K-pop stans, or super-fans of Korean pop bands like BTS, are a globe-spanning group. Most are in their teens or twenties, and they're united by a sense of adoration for the stunning talents of their K-pop favorites and a talent for getting things to go very viral.
Over the past few weeks, K-pop groups and their stans have come together to support America's anti-police-brutality and anti-racism Black Lives Matter movement.
.@OfficialMonstaX voices support for Black Lives Matter movement at #TIME100Talks. “We believe that it’s time to ac… https://t.co/KePrZFvGq0— TIME (@TIME) 1592412404.0
They recently raised over one million dollars for Black Lives Matter and civil rights organizations, matching a donation from superstar boy-band BTS. They spammed white supremacist hashtags like #WhiteLivesMatter with videos of Korean pop stars in an attempt to fracture white nationalist organizing efforts.
And last week, when the Dallas police department asked for videos of protestors committing crimes, K-pop fans spammed their systems with more videos of their favorite groups.
Last month, fans of the group BLACKPINK made an effort to minimize conversation about Lady Gaga's collaboration with the group in order not to detract from the Black Lives Matter message, which was blowing up in the wake of George Floyd's murder.
K-pop fans can frequently be seen sharing petitions, donation links, and information about protests. Often inspired by their favorite performers' calls for justice, many fans say they feel they're supporting their favorite bands by fighting for social change.
K-pop fans are quite powerful and should not be underestimated. In 2019 they sent a total of six billion tweets, according to Adweek. Posts by small accounts will be retweeted hundreds of times in minutes. It's clear that whatever cause K-pop fans elevate inevitably gains some cultural resonance.
Organizing On TikTok: From the App to the Streets
TikTok is also having a moment. The app boasts every kind of video, but there is a bustling subsection of TikTok filled with activist messages and calls to action.
The app is full of videos about organizing, defunding the police, protesting, and the like. Users have also begun posting videos in which they confront their parents about racism, videos that often end in tears. "
"Suddenly, dance breaks were supplanted by more meaningful content: demanding justice for Breonna Taylor and other Black Americans, sharing information on how to be a proper ally, and highlighting Black-owned businesses, among other posts," writes Christian Allare in Vogue. "The #BlackLivesMatter hashtag has over 12 billion hits."
OMG y'all. I ran in to tell my son (14yo) how Gen Z (his gen) punked @realDonaldTrump w/ticket plan on TikTok and I… https://t.co/8VSAWqRl86— Kerry Neville 🇺🇸🇮🇪 (@Kerry Neville 🇺🇸🇮🇪) 1592706179.0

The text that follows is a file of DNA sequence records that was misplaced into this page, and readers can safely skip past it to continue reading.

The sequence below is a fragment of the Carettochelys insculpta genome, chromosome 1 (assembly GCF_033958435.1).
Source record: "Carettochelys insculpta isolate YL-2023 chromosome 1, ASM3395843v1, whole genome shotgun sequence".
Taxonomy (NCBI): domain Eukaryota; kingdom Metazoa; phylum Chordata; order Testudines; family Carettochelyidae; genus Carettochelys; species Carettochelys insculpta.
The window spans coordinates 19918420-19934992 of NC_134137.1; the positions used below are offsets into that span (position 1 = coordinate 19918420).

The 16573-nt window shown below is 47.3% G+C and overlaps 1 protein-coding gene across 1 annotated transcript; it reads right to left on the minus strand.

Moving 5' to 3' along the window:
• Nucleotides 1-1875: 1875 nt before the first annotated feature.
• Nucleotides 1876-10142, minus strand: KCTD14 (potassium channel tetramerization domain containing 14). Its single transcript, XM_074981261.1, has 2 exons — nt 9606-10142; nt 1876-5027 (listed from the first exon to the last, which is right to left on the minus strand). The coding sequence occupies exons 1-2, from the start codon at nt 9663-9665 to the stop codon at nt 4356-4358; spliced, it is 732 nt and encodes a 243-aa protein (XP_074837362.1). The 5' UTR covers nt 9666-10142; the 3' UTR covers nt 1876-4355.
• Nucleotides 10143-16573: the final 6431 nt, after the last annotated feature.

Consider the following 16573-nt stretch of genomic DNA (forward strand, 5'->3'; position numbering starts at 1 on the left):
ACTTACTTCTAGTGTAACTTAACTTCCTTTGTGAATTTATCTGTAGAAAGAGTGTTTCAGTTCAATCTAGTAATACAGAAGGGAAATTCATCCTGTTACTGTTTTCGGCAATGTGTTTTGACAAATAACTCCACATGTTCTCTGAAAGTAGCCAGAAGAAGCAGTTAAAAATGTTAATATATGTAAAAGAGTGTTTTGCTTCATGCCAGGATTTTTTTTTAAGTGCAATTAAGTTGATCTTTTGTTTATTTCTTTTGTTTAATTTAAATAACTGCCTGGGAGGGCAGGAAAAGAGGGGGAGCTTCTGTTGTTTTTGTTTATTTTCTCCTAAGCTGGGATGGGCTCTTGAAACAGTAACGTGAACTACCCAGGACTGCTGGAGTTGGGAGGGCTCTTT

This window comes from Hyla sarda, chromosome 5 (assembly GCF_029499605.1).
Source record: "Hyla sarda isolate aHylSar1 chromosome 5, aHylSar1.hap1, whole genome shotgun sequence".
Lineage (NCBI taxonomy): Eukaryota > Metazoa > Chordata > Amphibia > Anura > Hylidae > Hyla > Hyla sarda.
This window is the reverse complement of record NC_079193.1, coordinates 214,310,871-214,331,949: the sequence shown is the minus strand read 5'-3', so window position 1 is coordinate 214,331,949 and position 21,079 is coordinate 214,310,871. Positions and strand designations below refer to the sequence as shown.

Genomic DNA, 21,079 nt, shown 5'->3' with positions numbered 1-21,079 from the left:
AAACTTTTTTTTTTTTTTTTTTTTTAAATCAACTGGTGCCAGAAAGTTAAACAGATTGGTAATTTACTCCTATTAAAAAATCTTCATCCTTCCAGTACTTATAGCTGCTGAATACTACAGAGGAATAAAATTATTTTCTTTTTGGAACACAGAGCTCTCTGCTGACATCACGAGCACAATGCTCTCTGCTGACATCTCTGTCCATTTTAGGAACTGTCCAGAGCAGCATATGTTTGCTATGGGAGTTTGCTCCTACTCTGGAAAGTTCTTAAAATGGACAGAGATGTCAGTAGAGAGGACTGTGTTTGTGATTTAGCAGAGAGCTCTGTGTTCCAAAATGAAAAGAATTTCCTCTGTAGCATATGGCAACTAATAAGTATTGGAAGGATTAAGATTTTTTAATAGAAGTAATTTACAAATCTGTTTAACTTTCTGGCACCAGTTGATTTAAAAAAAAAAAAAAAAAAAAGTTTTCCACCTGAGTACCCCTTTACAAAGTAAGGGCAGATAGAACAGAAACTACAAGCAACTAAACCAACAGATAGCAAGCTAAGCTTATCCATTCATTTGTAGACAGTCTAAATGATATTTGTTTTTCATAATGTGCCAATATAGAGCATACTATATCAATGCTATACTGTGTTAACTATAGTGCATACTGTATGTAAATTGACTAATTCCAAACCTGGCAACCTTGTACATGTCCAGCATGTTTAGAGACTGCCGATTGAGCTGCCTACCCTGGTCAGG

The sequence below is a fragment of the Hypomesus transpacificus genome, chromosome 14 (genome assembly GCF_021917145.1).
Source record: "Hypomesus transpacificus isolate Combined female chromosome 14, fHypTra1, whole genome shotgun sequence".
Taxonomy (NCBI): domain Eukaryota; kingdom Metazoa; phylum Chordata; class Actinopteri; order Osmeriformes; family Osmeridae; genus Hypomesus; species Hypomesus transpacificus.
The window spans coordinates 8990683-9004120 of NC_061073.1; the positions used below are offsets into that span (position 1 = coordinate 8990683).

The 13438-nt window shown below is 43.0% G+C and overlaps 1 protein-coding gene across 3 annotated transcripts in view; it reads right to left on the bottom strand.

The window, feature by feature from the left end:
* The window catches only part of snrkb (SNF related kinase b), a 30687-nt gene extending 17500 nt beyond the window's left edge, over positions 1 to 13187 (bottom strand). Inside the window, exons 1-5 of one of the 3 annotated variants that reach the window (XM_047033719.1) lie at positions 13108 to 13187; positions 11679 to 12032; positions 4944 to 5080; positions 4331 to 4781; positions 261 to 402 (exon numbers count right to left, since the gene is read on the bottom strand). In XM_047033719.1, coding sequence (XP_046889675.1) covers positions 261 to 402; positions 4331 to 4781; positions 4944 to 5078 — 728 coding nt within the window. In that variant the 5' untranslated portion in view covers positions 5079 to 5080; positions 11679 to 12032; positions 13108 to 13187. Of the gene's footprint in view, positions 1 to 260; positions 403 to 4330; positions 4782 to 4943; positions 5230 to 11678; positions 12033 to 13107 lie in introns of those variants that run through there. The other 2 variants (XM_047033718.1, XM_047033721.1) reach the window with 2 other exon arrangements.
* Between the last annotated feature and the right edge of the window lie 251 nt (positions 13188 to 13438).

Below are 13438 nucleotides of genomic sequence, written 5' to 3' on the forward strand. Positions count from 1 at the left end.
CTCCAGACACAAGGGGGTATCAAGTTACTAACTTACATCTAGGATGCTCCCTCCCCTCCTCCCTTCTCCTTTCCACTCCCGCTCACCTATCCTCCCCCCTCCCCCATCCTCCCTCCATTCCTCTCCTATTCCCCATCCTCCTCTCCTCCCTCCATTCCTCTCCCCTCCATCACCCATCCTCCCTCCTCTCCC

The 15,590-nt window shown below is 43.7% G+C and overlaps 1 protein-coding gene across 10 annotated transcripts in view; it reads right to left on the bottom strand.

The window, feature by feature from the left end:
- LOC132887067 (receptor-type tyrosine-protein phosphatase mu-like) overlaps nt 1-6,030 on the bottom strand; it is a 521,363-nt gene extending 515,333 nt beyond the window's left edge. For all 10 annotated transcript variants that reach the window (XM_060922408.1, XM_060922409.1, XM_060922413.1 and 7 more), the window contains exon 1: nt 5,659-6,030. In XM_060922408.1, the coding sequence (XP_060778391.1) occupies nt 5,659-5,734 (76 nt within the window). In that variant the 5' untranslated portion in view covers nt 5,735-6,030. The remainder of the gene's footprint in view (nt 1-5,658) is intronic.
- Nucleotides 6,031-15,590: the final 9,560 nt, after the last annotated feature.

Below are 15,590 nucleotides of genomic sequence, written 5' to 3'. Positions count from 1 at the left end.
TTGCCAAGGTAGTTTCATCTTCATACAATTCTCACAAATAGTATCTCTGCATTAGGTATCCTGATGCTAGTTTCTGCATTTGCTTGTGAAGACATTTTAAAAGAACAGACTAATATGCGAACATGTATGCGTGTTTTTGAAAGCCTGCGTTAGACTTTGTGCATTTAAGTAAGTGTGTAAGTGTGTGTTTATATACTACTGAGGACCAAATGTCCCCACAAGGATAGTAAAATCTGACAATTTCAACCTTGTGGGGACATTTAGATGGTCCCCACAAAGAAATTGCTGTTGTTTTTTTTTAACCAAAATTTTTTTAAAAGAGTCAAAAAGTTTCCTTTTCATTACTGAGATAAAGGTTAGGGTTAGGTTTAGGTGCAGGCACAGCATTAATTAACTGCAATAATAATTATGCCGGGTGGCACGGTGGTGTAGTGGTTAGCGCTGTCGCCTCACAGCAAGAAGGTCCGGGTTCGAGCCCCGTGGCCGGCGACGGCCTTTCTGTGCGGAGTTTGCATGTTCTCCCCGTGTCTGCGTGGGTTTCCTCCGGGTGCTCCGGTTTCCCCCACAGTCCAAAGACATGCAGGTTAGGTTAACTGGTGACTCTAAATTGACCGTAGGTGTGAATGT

These videos have sparked conversation and controversy in their own rights, and for good reason. Questions about censorship have plagued the app since its inception, and the app has been accused of burying content by queer, fat, or non-white users. It was also accused of sabotaging Black Lives Matter content early on; a glitch that made Black Lives Matter videos look like they'd received 0 views caused a small reckoning within the company.
In the end, it makes sense that teenagers' favorite platforms would be full of calls to action and shrouded in complicated political implications. Today's teens and young adults are suffering through COVID-19, Trump, climate change, an economic crisis, gun violence, and many other terrible, unpredictable things. Adults have failed them, in many ways. Now they're fighting back–and winning.
So what might TikTok teens and K-pop fans tackle next? Perhaps they could start with racism in their own communities and on their own platforms; certainly TikTok has its issues with that (some say its algorithm might even promote white supremacist content), as does the K-pop community.
Perhaps these Internet-savvy Zoomers could mobilize to make sure that young people *actually* vote in elections—starting with the primaries (New York's primary is on June 23rd!) and continuing to November.
Maybe they could mobilize to fight climate change and environmental racism. Maybe they could bully Jeff Bezos until he donates most of his billions. Maybe they could end late capitalism.
And of course, they should keep fighting for the Movement for Black Lives, uplifting the messages of activists that have been doing this work for years and holding adults who don't do their jobs accountable, starting with the President of the United States.
Digital Activism: Using Technology to Empower Change | Darrick Morrison | TEDxTRU www.youtube.com